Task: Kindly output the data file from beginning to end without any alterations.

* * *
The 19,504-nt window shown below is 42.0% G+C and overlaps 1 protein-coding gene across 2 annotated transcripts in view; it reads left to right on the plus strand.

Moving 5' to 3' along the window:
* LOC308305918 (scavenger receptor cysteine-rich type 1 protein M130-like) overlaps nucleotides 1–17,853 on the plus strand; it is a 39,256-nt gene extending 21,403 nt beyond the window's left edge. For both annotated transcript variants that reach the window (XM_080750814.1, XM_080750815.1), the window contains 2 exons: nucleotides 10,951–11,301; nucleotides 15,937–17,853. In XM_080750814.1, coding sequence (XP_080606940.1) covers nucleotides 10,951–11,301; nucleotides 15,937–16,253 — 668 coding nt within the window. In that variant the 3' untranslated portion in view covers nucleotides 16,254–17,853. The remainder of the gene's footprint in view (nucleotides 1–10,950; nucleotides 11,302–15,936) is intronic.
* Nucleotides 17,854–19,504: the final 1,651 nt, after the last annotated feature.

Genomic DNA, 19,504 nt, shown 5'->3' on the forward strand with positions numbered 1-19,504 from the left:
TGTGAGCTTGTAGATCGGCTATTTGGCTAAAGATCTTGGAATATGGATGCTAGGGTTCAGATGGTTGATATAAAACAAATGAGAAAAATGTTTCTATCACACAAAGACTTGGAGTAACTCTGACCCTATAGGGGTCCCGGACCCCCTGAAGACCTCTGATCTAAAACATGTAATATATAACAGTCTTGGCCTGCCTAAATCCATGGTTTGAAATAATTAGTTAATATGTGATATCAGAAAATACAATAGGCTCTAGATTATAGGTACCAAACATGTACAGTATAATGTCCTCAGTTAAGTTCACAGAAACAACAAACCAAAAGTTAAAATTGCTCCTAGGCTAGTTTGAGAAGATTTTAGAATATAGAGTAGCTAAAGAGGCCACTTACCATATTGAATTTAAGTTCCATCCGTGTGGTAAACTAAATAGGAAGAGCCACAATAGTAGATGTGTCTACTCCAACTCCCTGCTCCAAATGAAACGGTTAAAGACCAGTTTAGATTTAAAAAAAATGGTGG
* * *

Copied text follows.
The 19,504-nt window shown below is 42.0% G+C and overlaps 1 protein-coding gene across 2 annotated transcripts in view; it reads left to right on the plus strand.

Moving 5' to 3' along the window:
* LOC308305918 (scavenger receptor cysteine-rich type 1 protein M130-like) overlaps nucleotides 1–17,853 on the plus strand; it is a 39,256-nt gene extending 21,403 nt beyond the window's left edge. For both annotated transcript variants that reach the window (XM_080750814.1, XM_080750815.1), the window contains 2 exons: nucleotides 10,951–11,301; nucleotides 15,937–17,853. In XM_080750814.1, coding sequence (XP_080606940.1) covers nucleotides 10,951–11,301; nucleotides 15,937–16,253 — 668 coding nt within the window. In that variant the 3' untranslated portion in view covers nucleotides 16,254–17,853. The remainder of the gene's footprint in view (nucleotides 1–10,950; nucleotides 11,302–15,936) is intronic.
* Nucleotides 17,854–19,504: the final 1,651 nt, after the last annotated feature.

Genomic DNA, 19,504 nt, shown 5'->3' on the forward strand with positions numbered 1-19,504 from the left:
TGTGAGCTTGTAGATCGGCTATTTGGCTAAAGATCTTGGAATATGGATGCTAGGGTTCAGATGGTTGATATAAAACAAATGAGAAAAATGTTTCTATCACACAAAGACTTGGAGTAACTCTGACCCTATAGGGGTCCCGGACCCCCTGAAGACCTCTGATCTAAAACATGTAATATATAACAGTCTTGGCCTGCCTAAATCCATGGTTTGAAATAATTAGTTAATATGTGATATCAGAAAATACAATAGGCTCTAGATTATAGGTACCAAACATGTACAGTATAATGTCCTCAGTTAAGTTCACAGAAACAACAAACCAAAAGTTAAAATTGCTCCTAGGCTAGTTTGAGAAGATTTTAGAATATAGAGTAGCTAAAGAGGCCACTTACCATATTGAATTTAAGTTCCATCCGTGTGGTAAACTAAATAGGAAGAGCCACAATAGTAGATGTGTCTACTCCAACTCCCTGCTCCAAATGAAACGGTTAAAGACCAGTTTAGATTTAAAAAAAATGGTGG